Barron’s has a nice description of the Léger “contrastes des formes” work Christie’s has lined up to lead their Impressionist and Modern Evening sale. The whisper number on the un-estimated work is £25m. Léger works had a tough time in the New York sales but Christie’s was able to sell the Kellen Foundation’s example of this series of works for $70m a year and a half ago. So there’s good reason to believe the demand is there for this work. Here’s Barron’s on the picture:
Christie’s will offer a 1913 work by Fernand Léger from the artist’s influential “contrastes des formes,” or “contrasts of forms” series, that has been in private hands, and unseen by the public, since 1974, at its evening auction of impressionist and modern art in London next month.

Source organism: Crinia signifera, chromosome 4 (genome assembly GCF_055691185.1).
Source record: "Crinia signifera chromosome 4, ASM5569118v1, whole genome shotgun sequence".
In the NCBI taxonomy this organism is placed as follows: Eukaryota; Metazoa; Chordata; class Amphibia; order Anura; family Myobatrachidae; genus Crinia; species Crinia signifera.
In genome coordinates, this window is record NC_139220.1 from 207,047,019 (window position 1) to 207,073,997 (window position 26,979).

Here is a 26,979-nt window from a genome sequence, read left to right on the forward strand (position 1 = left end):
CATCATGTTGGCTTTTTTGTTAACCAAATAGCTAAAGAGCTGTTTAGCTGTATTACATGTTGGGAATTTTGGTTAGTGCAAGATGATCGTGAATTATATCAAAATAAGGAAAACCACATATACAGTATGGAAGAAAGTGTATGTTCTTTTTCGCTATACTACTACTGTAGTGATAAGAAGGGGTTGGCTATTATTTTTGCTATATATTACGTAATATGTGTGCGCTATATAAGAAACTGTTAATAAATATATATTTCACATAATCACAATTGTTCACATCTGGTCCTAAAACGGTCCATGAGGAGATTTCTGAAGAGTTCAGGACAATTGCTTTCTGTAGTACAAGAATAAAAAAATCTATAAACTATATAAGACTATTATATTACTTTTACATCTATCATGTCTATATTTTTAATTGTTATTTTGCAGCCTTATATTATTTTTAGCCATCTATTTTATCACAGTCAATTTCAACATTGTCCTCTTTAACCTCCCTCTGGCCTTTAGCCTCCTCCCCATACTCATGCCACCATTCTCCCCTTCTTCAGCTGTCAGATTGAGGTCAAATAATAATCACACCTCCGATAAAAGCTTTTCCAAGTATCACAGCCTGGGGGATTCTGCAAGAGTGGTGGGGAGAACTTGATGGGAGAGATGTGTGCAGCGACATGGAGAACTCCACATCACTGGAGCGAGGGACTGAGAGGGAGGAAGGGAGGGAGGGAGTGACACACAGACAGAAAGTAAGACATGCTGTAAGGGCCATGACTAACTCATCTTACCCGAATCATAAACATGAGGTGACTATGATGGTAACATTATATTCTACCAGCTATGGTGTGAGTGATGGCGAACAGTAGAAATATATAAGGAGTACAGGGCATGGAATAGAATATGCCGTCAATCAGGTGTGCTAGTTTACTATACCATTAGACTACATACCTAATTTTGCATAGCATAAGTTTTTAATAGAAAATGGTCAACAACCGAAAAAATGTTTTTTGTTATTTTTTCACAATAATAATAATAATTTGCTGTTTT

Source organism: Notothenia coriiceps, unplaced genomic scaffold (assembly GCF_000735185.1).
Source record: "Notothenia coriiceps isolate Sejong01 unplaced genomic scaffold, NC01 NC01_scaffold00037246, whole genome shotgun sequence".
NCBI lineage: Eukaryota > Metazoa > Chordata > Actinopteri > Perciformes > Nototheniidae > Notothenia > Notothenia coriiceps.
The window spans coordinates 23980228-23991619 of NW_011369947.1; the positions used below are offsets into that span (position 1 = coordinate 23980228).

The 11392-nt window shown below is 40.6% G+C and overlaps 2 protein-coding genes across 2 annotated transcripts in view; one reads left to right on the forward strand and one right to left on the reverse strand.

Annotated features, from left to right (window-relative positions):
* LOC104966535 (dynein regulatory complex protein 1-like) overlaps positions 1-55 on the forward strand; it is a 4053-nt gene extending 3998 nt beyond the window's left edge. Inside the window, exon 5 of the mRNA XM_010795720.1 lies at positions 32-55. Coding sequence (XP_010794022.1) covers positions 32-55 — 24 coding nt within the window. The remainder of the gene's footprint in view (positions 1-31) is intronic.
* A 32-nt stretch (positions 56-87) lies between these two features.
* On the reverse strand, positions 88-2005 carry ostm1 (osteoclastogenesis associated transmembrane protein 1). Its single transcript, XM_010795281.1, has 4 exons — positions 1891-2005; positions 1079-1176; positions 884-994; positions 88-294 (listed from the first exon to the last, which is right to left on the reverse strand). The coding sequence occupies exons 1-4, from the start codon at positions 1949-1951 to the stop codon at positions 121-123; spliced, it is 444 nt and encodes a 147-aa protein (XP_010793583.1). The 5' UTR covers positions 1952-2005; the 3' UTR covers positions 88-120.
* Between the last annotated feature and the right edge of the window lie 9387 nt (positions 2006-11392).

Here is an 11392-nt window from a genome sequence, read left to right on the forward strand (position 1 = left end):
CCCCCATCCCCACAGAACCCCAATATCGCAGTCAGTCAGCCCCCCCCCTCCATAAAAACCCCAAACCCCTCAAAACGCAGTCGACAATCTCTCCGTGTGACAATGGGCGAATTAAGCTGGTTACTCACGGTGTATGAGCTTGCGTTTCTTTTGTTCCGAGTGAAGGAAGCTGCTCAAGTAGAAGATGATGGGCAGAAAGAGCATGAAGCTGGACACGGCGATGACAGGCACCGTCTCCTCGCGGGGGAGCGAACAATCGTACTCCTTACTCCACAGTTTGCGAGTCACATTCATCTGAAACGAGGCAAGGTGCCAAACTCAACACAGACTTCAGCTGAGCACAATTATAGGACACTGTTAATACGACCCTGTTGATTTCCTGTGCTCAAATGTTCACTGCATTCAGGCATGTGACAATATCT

Femme dans un fauteuil, carrying an estimate in excess of £25 million (US$31.6 million), and the highlight of the auction house’s June 18 sale, is one of five known figurative works in this largely abstract series. The painting doesn’t currently have a guarantee.
Léger’s “contrastes des forms changed the direction of art as we know it,” says Jason Carey, Christie’s head of impressionist and modern art in London. With this series, executed between 1912 and 1914, Léger went beyond the Cubists and Futurists of the time by “completely deconstructing representation,” Carey says.
“He’s portraying modernity in a composition as a concept rather than portraying something,” he says.